The only way I can think to reconcile this Holy Day with the holidays, is to act on it. To teach my kids that we are walking a line always, in this world with our crazy faith. Even at Christmas. I am thankful for the church calendar, that all churches follow whether they consider themselves liturgical or not – because we celebrate Christmas and observe Good Friday and rejoice at Easter all based on a liturgy that many aren’t even aware of. Who even knows when Jesus was really born anyways? That’s not so much the point is it?

Our family’s way of merging life and liturgy this year is to choose each day, an act of kindness or generosity or of anything that honors this time of Advent. Of waiting for Jesus to come. Our kids have those chocolate countdown calendars and we have a family Advent calendar with scripture and activities. Somehow we are going to bring it all together and see Jesus in it like we try to with everything else.

Advent Calendar: each little box has a scripture and activity for the kids inside.

Advent Calendar: each little box has a scripture and activity for the kids inside.

I was also going to come up with a list of things for us to do each day, but changed my mind. Partly because I waited too long and then got a migraine the day I needed to put together our Advent calendar. Partly because I felt like I needed to wait and see what we were supposed to do. So instead, we are going to choose an Act of Advent each day together. We are going to be mindful and purposeful in finding ways to give and bless and encourage and love people. Because God first loved us. Because we have something to give. Because we don’t want to be burnt out this year – we want to be joy filled.

Update: We had planned on keeping a running list of what kind of acts of advent we’d come up with each day, but it’s been more random and less intentional than I would have liked. However, the kids have been totally engaged and enjoying their Advent study that Glenn has been leading them in. We have found Bible study/devotions to be kind of hit or miss, and that may be because we’ve been too casual about it or just because the timing for more in depth study wasn’t right for us yet. Advent this year has really shifted something, and it’s too early to tell what, but I can hear it in their questions and responses. Good things are rising up in them. I’m looking forward to continuing this time as a family into the new year.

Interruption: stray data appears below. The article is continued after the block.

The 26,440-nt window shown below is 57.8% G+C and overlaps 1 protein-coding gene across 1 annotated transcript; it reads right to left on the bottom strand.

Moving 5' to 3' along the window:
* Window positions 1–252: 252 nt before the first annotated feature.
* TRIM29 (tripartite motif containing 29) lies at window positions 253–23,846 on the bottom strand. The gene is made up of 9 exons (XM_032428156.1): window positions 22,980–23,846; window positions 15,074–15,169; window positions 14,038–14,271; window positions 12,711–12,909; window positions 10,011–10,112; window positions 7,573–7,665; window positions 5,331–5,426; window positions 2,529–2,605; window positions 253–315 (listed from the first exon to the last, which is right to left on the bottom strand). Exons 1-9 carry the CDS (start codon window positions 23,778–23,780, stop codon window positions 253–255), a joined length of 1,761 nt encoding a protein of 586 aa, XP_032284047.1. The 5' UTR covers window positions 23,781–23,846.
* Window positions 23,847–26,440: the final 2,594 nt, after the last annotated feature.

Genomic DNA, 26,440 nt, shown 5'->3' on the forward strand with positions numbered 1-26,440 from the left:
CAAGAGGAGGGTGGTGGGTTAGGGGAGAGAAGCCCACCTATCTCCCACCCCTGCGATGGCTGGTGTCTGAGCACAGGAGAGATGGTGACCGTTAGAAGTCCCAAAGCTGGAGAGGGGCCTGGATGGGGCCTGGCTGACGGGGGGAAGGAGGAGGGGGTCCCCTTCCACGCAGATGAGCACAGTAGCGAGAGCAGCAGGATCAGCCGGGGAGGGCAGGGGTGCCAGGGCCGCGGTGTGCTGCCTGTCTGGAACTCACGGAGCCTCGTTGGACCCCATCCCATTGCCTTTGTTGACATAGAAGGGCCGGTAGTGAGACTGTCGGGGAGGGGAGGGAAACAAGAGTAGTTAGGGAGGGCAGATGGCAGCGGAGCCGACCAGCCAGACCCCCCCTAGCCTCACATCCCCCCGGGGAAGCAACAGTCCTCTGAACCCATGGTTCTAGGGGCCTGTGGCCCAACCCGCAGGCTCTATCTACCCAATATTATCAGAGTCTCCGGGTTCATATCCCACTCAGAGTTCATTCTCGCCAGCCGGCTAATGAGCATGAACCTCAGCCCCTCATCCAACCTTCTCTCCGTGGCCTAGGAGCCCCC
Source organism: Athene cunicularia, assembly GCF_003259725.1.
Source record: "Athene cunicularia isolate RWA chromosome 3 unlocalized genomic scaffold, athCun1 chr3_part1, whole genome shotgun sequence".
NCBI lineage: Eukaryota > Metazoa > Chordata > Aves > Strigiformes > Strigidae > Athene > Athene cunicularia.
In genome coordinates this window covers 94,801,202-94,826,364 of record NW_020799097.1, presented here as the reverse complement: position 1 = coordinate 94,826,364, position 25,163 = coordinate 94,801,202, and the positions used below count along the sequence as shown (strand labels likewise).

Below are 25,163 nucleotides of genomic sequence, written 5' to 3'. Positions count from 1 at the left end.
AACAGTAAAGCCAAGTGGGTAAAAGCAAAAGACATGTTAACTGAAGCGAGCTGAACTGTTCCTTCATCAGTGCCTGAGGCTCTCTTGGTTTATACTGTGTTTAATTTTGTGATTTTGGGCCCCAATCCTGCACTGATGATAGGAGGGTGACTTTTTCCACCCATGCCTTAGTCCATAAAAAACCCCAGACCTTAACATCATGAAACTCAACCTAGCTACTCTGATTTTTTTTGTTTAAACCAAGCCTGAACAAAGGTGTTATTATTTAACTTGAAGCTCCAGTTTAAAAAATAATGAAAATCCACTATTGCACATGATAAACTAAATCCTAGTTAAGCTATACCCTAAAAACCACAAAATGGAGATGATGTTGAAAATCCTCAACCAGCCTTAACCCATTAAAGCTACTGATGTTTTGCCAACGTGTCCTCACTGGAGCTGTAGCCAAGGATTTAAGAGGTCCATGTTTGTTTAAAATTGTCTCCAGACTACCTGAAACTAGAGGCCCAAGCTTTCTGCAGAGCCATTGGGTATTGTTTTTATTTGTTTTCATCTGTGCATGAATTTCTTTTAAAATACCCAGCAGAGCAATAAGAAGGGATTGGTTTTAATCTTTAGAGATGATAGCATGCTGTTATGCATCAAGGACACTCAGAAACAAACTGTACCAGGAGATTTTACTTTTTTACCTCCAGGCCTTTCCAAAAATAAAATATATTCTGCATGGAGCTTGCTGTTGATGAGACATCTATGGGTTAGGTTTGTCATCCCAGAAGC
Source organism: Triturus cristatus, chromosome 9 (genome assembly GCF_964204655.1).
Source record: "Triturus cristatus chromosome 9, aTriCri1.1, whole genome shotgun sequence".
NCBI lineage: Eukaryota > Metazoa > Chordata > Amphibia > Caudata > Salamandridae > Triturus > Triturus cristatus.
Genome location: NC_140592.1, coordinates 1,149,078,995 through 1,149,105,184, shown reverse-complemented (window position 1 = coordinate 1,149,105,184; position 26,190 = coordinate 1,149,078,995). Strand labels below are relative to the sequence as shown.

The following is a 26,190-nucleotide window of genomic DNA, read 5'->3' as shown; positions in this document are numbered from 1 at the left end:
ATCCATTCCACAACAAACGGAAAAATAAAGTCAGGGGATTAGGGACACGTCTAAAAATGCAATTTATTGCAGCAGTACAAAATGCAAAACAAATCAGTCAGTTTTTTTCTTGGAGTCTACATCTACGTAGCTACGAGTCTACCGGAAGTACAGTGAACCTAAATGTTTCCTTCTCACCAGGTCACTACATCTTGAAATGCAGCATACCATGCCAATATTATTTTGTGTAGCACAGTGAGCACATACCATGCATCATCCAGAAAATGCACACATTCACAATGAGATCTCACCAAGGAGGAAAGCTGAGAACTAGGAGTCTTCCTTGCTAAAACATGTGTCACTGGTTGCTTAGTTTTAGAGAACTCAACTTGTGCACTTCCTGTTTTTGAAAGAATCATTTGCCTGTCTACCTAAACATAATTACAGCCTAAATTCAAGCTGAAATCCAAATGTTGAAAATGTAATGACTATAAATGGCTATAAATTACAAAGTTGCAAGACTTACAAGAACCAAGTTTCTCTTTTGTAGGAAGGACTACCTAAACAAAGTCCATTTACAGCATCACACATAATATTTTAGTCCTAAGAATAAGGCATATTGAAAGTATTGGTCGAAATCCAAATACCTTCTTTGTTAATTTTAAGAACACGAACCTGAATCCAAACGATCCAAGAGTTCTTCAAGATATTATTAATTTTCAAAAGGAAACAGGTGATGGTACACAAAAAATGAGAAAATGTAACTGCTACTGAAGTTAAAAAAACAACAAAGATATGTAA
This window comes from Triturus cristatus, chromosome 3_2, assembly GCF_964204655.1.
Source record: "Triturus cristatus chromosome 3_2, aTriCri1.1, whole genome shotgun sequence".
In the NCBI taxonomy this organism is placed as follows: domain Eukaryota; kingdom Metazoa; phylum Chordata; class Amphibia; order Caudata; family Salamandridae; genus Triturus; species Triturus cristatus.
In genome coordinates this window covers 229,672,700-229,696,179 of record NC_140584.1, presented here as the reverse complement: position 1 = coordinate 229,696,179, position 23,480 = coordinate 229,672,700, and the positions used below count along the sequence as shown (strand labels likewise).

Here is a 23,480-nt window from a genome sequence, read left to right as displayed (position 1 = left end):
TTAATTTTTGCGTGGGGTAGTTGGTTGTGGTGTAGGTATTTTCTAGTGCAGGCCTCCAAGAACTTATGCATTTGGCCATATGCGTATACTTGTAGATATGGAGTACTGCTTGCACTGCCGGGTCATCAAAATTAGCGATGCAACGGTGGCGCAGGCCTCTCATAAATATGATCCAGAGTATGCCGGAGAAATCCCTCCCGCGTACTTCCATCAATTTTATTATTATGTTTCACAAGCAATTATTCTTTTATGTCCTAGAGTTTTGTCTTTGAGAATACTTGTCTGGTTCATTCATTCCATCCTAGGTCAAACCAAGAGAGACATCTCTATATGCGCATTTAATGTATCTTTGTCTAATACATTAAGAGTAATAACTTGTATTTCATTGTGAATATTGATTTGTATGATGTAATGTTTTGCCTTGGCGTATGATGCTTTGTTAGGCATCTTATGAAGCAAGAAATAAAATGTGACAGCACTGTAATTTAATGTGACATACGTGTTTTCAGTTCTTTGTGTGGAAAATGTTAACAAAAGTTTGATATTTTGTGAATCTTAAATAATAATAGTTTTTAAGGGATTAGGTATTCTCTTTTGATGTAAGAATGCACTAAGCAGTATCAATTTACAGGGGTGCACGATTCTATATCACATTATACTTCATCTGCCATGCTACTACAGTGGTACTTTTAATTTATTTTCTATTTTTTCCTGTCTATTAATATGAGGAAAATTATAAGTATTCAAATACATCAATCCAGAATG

Some of the acts of advent we have come up with so far:
-Giving to the food bank
-Letting someone else go ahead in line at the grocery store
-Writing a card to a friend
-Giving away some of their nice but unused toys
-Some unspoken things that we will just keep a secret
-Writing nice cards to their teachers (I usually do this, so seeing them do it was very nice.)
-Inviting people over for dinner

Seeing my kids looking for ways to share and be generous with each other has been an unexpected, but truly lovely added bonus to this holiday season. These are values we are always working on, and that they do try their best with, but they seem to be trying a little harder all as a result of increased time reading, praying, and talking together. What a gift that is and one we can take with us after Advent is complete.

copyright (c) Jenna Pelias 2014 // all rights reserved

What Do You Mean As Love?

We recently had to fill out some paperwork for Andreas, to apply for some support/resources for him and ultimately our family. And by recently what I really mean is that I’ve been sitting on this paperwork since he got diagnosed in February of 2013. It’s not that we were leaving him hanging in the meantime, by any stretch, but that we thought we had a handle on things on our own. Which we more or less do. Or did? Or thought we did? Until we hit a ceiling in our own ability to support and equip him. So the paperwork had to happen.